Once the qualitative study is completed, the results of the number of behaviours in the total of triadic and dyadic consultations are presented in a quantitative way. This is only as an orientation, because the size of the sample was not calculated as a quantitative, but qualitative. The bivariate comparisons were performed using the test of chi-square and exact probability Fischer. The techniques to control bias (triangulation: to get different perspectives of the phenomenon studied), were different evaluators: the written transcripts of voice recordings of the interviews were read by the research team to reach agreements on the categories that were used and methodological triangulation: the integration of qualitative and quantitative findings .
Female patients who go to the family doctor's office with companion vs. those who come without companion, present slightly more behaviours of “Supporting or Agreeing“(42% vs. 34%), but less of “Giving Information” (43% vs. 53%), predominating these two types of behaviours in both modalities. In the consultation, the female patients with a companion show 2/3 more verbal behaviours than when the female patients go unaccompanied (165 vs. 101) (Table 1) .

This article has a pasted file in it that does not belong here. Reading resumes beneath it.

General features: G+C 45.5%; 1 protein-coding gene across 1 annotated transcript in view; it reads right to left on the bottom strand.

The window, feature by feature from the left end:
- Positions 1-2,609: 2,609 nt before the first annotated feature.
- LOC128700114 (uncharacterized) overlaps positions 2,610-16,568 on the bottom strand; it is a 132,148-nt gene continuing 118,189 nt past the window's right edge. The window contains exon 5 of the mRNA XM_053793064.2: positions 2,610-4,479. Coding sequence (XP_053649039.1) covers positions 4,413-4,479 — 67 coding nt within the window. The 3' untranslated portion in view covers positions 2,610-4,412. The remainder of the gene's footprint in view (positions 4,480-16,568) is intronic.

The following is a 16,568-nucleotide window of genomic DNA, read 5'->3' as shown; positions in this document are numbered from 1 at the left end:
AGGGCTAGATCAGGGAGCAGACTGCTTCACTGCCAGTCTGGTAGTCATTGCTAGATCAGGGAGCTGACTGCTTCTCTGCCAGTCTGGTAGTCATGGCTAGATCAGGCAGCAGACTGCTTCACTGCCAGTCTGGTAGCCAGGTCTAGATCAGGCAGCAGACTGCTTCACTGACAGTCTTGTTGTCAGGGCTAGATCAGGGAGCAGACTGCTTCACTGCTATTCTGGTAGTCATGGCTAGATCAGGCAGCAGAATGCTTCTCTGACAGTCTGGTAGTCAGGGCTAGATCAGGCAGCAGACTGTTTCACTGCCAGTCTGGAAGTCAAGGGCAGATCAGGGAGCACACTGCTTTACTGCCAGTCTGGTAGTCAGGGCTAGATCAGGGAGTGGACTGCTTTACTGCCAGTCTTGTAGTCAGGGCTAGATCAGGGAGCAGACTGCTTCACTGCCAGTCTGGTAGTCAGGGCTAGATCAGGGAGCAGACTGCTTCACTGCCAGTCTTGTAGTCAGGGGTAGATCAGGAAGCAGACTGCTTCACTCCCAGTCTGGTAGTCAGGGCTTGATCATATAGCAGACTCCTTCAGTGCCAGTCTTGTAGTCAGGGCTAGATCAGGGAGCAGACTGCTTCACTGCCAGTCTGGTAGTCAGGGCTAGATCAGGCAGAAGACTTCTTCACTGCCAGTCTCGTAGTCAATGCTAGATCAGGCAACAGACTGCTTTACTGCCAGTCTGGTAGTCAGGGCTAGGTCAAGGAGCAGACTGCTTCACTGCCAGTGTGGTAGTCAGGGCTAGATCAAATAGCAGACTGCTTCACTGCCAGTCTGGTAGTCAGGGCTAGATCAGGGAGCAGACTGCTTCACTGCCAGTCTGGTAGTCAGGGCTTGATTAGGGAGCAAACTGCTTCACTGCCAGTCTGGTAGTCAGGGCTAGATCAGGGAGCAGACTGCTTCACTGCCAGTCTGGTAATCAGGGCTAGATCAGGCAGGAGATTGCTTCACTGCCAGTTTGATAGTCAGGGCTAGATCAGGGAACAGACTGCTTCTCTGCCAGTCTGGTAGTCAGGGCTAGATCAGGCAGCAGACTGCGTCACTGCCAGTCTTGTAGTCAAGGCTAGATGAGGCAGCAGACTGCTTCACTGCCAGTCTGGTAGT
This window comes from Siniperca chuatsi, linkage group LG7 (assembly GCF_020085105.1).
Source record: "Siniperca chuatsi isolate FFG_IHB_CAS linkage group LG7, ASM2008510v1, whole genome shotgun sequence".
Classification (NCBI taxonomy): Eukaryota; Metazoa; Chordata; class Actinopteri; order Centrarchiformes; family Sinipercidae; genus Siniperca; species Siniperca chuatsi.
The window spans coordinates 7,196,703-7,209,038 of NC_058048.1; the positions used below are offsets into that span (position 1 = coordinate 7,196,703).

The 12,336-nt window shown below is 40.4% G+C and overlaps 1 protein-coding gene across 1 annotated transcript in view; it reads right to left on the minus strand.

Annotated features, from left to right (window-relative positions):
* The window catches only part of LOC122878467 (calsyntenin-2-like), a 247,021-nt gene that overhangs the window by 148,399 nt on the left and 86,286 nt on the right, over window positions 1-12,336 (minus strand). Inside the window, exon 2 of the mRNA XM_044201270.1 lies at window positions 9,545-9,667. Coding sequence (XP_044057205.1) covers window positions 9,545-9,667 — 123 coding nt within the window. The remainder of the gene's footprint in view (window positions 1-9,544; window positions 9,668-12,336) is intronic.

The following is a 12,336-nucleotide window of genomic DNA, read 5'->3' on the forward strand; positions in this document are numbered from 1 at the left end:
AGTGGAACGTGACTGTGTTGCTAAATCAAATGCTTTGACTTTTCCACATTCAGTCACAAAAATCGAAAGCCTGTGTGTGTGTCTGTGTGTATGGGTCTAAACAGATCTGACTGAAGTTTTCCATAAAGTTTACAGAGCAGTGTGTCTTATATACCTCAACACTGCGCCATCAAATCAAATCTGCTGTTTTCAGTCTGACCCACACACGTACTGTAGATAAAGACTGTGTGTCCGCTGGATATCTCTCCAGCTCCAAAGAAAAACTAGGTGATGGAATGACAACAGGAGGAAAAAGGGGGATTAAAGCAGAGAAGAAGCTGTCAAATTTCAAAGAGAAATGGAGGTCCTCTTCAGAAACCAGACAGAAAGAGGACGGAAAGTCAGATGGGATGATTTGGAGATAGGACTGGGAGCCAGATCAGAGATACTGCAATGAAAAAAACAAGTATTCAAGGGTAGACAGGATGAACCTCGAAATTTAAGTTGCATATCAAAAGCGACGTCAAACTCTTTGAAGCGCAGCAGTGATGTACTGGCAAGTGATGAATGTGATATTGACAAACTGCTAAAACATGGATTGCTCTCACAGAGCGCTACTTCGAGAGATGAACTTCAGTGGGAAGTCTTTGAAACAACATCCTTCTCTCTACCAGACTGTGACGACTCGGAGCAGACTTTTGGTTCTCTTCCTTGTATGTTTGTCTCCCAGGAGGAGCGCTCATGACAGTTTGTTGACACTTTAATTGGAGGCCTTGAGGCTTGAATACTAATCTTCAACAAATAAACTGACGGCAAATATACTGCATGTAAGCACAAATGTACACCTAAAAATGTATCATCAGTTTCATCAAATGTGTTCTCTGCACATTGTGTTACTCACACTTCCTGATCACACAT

|Dyadic : Female patients (n=5)||Triadic: Female patients (n=7)||Statistical significance|
Fisher exact test=0.265732.
|Fisher exact test=0.265732.|
|Giving information||54(53%)||71(43%)||X2=2.7387. NS|
|Seeking information||9(9%)||9(6%)||X2=1.1863. NS|
|Building||2(2%)||1(1%)||Fisher exact test=0.563298. NS|
|Age||X=41 (rank: 32-46)||X=45 (rank: 14-64)|
Table 1: Comparison of verbal behaviours among female patients who consult with and without a companion.